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About The Columbus journal. (Columbus, Neb.) 1874-1911 | View Entire Issue (June 16, 1909)
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Consolidated with the ColunUms Times April 1, 1904; with the Platte County Argus January 1, 1906.
COLUMBUS, NEBRASKA, WEDNESDAY, JUNE 16, 1909.
FORTIETH YKAR. NUMBER 11.
may come any time
before it comes
BECHER, H0CKENBER6ER & ;
(soro .......... "
Hogs, top $6 50 to $7 15
MANY YEARS AGO.
Files of the Journal, Jane 1G, 1875.
J. E. Roberts of Butler county called
at the Journal office on Thursday of last
week, who informed ua that so far as he
knew the grasshoppers have in bis
country done no material injury to the
crops or garden. He also states that
the crops, so far as he has had opportuni
ty of seeing them, look well.
J. W. Witchey tells us that the little
whirlwind at his house on Tuesday of
last week mashed in window sash, lifted
the top logs of his house a sufficient dis
tance to knock the chinking oat and the
plastering off, tore off the tops of seventy-five
trees, eight to eighteen inches in
diameter, and palled one tree np by the
Sloagb grass makes a good roof for
sheds, etc., the longer the grass the bet
ter. Pat ten inches to the weather.
Tie in bnudles with the same'grass.'
Lay like shingles and take the bands off
before you lay them. Put it on as green
as possible. Lay the ends of the band
ies a little above the roof poles, the low
er layer may be held in its place by a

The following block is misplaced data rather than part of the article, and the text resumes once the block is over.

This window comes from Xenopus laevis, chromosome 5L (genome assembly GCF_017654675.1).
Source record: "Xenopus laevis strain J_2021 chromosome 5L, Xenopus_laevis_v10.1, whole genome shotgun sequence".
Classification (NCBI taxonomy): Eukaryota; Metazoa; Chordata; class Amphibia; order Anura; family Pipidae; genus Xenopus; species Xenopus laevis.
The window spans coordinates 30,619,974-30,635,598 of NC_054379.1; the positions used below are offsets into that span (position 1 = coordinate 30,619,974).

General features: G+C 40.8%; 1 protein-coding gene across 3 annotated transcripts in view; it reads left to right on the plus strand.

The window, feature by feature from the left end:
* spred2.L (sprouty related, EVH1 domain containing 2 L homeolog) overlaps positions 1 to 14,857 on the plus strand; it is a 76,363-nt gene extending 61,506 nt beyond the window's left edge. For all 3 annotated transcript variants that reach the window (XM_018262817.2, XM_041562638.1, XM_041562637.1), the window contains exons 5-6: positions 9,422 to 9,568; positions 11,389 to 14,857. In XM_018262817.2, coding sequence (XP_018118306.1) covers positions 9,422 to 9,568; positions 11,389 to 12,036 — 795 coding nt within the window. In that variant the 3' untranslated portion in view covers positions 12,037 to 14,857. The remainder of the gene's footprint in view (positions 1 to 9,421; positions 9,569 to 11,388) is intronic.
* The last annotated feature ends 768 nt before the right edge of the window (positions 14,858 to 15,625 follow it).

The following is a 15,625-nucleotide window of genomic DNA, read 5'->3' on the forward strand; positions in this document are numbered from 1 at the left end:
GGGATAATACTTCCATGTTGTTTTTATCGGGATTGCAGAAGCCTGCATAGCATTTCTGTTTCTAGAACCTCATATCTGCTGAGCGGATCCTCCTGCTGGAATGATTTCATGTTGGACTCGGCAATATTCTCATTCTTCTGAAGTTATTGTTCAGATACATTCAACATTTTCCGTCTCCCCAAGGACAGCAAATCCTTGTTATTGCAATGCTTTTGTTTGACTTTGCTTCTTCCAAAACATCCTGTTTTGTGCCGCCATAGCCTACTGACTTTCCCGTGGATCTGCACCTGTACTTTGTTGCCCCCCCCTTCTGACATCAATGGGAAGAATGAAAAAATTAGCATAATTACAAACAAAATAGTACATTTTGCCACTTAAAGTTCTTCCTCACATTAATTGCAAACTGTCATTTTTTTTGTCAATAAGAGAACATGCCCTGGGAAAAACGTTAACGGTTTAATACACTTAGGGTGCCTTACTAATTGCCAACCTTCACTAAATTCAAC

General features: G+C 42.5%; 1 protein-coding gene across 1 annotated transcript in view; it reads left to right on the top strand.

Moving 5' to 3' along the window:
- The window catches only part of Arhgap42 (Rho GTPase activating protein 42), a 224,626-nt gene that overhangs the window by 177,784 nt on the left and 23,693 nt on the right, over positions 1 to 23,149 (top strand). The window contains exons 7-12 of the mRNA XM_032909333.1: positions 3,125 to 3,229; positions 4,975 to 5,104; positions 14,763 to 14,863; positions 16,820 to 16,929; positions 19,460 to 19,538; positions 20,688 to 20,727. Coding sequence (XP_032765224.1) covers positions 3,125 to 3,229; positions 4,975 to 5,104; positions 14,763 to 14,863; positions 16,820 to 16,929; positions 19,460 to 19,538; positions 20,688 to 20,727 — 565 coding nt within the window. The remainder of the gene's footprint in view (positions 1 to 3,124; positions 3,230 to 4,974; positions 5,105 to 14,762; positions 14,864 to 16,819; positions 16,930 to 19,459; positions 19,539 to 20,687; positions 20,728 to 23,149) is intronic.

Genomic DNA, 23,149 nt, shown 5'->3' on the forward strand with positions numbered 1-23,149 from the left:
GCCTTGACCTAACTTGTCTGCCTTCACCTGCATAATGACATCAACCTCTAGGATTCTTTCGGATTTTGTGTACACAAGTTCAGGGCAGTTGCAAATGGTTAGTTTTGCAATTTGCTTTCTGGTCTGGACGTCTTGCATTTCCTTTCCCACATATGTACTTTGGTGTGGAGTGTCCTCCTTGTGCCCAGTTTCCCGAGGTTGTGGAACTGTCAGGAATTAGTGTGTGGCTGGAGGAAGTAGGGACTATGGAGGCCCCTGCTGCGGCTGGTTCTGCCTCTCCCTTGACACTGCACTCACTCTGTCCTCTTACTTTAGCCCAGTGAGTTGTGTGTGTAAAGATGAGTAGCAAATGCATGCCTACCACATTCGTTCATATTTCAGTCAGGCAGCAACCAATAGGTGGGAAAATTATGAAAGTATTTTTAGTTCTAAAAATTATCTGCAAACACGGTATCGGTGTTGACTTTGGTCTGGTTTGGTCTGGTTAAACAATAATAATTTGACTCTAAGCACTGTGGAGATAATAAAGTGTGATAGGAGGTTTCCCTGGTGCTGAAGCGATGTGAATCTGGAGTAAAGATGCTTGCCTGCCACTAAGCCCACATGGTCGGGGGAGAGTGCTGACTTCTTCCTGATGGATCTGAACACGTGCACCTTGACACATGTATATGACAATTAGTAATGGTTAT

board edge against which the ends of
the grass may rest. The layers ought
to be say three to four inches thick, and
tied to the roof poles with wire or tarred
twine, say every four feet. On the
bridge lay the bundles having them to.
each side and laying a pole along to
bold it in plaoe.
Following is a list of unclaimed mail
matter remaining in the post office at
Columbus, Nebraska, for the period end
ing Jane 16. 1909:
Letters John C Banker, Clarence
Bearaer, George Geargen, Sam Girson,
Win Koell, W B Meers, O D Oline, Miss
May Owens, F W Palmer, J G Selden,
Cards Leo J Oolt, Anton Harder,
Mrs Lizzie Hapnek, Willie Glasssr, Anie
Moetek, V S Perrine, Miss Edna Peale,
Miss Augusta Rieck.
Parties calling for any of the above
will please Bay advertised.
Caui. Kkamek, P. M.
C.V.Campbell, Colnmbue 33
Lillian M. Saffran, Columbus 27
Oliver Hedlund, St Edward 60
Catherine McColl, St. Edward 50
Frank J. Kersenbrock. Columbus... 31
Emma L. Zinnecker. Columbus 23
Stephen Synus, Humphrey 28
Tillie Wiloynski, Columbus 23
Rqchus Pfeifer, Humphrey 28
Carrie A. Foltz, Humphrey 21
All the latest shades and
Sip. Writtog a Spaciaify
mi -time Hrfo ihe township hoard of
Busier to'-vnsliip, thib county, authorized
tiie turn or $1,500, tbfir diurof the coun
ty road ami bridge fund, to be need in
couBtracting a bridge acros the Platte
river south of Duncan, and Monday of
this week County Commissioners Habn,
Herman and Eystone of Polk county, ac
companied by Attorney Johnson of
Osceola met with the Platte county
board of supervisors to talk the matter
over. Polk county and the citizens re
siding in the precincts interested have
raised enough money to baild the struc
ture, with the aid of the $1,500 from
Butler township and they wanted to en
ter into a joint contract with Platte
county to build the structure. After
some discussion Supervisor Schwarz in
troduced a resolution giving Butler